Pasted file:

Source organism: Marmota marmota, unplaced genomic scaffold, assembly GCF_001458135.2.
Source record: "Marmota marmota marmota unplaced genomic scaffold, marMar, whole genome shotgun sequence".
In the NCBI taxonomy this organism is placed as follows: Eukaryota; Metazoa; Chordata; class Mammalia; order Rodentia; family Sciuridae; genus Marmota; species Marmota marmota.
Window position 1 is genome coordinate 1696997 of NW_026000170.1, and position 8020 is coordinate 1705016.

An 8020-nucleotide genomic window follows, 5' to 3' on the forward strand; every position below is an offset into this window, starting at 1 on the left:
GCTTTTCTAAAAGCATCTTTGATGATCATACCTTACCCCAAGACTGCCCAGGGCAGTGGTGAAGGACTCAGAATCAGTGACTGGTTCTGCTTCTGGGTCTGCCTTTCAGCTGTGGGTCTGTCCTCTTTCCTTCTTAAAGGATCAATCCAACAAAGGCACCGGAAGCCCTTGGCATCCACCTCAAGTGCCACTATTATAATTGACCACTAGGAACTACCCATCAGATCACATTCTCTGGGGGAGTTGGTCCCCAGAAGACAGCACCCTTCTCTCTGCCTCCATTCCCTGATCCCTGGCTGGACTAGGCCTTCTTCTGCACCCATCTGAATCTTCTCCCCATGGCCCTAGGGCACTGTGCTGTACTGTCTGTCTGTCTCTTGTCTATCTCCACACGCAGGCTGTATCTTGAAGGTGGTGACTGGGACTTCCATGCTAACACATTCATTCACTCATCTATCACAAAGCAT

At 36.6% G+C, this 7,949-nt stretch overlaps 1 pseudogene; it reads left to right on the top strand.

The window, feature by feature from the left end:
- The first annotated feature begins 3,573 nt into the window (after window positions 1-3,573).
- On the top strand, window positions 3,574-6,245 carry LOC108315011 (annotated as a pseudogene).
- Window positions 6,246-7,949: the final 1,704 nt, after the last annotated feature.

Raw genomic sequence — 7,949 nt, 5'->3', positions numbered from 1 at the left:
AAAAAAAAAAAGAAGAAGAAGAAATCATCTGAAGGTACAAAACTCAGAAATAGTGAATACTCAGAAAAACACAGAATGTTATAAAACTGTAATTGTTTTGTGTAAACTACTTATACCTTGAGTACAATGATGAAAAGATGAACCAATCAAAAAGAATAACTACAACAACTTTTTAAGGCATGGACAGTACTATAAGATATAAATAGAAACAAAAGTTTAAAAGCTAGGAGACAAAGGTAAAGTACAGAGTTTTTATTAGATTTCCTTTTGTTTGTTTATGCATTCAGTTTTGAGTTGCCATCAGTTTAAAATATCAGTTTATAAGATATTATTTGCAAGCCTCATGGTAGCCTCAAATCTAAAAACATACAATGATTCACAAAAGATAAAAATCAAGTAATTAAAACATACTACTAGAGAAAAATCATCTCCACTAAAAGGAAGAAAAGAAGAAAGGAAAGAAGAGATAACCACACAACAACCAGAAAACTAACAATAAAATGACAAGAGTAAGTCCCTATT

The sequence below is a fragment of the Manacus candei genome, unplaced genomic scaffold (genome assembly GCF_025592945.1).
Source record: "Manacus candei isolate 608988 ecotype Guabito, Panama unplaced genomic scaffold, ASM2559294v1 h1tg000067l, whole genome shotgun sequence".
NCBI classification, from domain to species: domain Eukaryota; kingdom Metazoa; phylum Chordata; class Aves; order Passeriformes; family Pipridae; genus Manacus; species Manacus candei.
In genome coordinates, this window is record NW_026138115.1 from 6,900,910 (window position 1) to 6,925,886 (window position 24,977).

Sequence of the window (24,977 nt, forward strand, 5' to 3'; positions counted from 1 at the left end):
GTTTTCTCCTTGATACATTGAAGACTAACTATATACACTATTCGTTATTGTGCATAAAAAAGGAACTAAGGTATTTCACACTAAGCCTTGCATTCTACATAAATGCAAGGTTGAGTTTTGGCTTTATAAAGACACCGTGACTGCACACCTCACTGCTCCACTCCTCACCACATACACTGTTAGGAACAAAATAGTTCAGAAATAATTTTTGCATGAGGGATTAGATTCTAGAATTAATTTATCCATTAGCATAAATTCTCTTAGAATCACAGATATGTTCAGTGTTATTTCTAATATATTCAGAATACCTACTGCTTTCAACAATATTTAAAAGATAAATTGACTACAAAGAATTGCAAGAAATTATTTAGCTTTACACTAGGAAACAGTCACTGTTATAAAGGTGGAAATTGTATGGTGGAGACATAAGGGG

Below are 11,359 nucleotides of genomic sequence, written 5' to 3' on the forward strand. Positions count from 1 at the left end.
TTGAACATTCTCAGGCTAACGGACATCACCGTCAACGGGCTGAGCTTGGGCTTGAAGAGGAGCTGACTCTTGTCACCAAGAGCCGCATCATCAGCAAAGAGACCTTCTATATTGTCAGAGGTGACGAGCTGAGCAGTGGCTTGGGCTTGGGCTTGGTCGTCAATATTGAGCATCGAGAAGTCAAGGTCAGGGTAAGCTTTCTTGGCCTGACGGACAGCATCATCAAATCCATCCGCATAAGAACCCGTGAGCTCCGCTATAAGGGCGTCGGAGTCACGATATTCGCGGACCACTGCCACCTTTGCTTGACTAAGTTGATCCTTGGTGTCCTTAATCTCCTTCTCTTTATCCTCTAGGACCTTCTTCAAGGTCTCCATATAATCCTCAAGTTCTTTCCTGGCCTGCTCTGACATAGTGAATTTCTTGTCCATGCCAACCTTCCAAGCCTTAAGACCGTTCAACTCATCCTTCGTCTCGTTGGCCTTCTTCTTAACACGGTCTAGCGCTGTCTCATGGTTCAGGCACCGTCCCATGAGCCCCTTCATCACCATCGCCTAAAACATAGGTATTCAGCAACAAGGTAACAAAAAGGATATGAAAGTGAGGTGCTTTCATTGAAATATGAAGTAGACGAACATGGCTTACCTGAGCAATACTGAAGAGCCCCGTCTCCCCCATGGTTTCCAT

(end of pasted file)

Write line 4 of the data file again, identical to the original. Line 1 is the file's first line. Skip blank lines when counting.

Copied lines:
Window position 1 is genome coordinate 1696997 of NW_026000170.1, and position 8020 is coordinate 1705016.